Hyundai's walking robotic car. Picture: SUPPLIED
Hyundai's walking robotic car. Picture: SUPPLIED

Is it a robotic feline? Is it a car?

It’s kind of both, and this shape-shifting, Transformer-like vehicle is called the Tiger, an acronym for transforming intelligent ground excursion robot.

Hyundai’s new uncrewed ultimate mobility vehicle (UMV) concept can go where regular 4x4s fear to tread. It’s designed to carry payloads over remote and inaccessible terrain — and it can operate as either a four-wheel drive vehicle or a four-legged walking machine.

The vehicle is being developed by Hyundai Motor Group’s New Horizons Studio in California, in partnership with Autodesk and Sundberg-Ferar.

Hyundai has designed the Tiger to allow different bodies to be attached to the chassis for unique applications, such as cargo delivery or surveillance in locations not suitable for humans.

A car with robotic legs could save lives as the first responder in natural disasters; or people without access to a kerb ramp could hail a car to walk up to their front door, level itself and allow wheelchairs to roll in.

With its multi-segmented legs retracted, Tiger drives like an all-wheel drive vehicle. But when it encounters turf too tricky for wheels alone, it uses its walking ability to traverse terrain beyond the limitations of even the most capable 4x4.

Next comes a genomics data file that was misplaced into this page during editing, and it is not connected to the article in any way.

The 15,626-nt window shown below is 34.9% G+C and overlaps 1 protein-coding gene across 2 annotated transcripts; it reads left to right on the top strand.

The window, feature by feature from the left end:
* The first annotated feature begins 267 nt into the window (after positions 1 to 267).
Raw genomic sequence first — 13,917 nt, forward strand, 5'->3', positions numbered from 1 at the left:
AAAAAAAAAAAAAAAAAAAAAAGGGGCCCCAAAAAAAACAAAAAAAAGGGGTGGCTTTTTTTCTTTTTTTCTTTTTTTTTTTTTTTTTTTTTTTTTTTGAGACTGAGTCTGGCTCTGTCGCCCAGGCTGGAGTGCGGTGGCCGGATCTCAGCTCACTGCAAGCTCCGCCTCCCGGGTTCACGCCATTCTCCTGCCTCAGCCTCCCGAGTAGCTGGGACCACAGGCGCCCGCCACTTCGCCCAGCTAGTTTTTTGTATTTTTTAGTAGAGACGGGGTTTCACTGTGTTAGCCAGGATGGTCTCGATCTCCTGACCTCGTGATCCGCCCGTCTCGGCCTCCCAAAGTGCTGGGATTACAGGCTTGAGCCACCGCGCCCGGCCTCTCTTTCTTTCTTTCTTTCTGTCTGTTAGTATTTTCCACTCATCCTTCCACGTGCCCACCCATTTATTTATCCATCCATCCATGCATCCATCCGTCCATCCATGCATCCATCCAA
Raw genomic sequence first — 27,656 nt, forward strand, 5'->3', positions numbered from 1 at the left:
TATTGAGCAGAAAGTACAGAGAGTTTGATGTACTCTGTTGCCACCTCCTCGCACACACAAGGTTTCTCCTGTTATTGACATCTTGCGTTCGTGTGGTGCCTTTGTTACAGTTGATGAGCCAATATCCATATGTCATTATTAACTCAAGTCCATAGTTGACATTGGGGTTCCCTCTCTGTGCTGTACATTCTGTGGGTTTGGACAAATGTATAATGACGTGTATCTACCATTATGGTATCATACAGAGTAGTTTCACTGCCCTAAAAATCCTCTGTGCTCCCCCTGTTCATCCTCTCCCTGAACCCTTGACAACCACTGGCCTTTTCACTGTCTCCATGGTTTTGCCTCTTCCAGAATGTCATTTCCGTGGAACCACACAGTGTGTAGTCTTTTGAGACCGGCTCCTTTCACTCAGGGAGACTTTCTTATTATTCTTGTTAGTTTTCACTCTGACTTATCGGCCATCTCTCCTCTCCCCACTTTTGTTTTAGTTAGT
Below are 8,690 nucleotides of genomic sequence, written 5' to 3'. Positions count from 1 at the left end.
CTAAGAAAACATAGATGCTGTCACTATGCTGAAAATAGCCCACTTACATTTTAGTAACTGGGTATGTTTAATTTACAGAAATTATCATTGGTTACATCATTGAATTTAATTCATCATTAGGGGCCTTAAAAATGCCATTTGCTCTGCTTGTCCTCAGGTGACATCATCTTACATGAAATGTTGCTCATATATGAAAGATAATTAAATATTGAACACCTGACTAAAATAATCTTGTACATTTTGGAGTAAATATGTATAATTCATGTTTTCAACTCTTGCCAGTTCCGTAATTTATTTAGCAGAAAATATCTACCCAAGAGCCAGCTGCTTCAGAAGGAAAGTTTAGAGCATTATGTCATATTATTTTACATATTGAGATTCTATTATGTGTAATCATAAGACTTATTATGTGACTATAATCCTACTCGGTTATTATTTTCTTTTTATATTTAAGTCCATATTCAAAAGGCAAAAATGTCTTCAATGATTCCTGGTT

Tiger’s all-terrain abilities enable it to function as a mobile, scientific exploration platform in extreme, remote locations, or even exploring the surface of another planet or moon. The vehicle has a load bay to carry goods, such as aid packages, which it can deliver in emergency situations, and the added benefit of its sophisticated leg and wheel locomotion system is that it can traverse extremely rough terrain while keeping payloads more level than a typical vehicle.

The Tiger is also intended to connect to unmanned aerial vehicles (UAVs), which can fully charge and deliver Tiger to inaccessible locations.

“Vehicles such as Tiger, and the technologies underpinning it, give us an opportunity to push our imaginations,” said Dr John Suh, head of New Horizons Studio. “We are constantly looking at ways to rethink vehicle design and development and redefine the future of transportation and mobility.”


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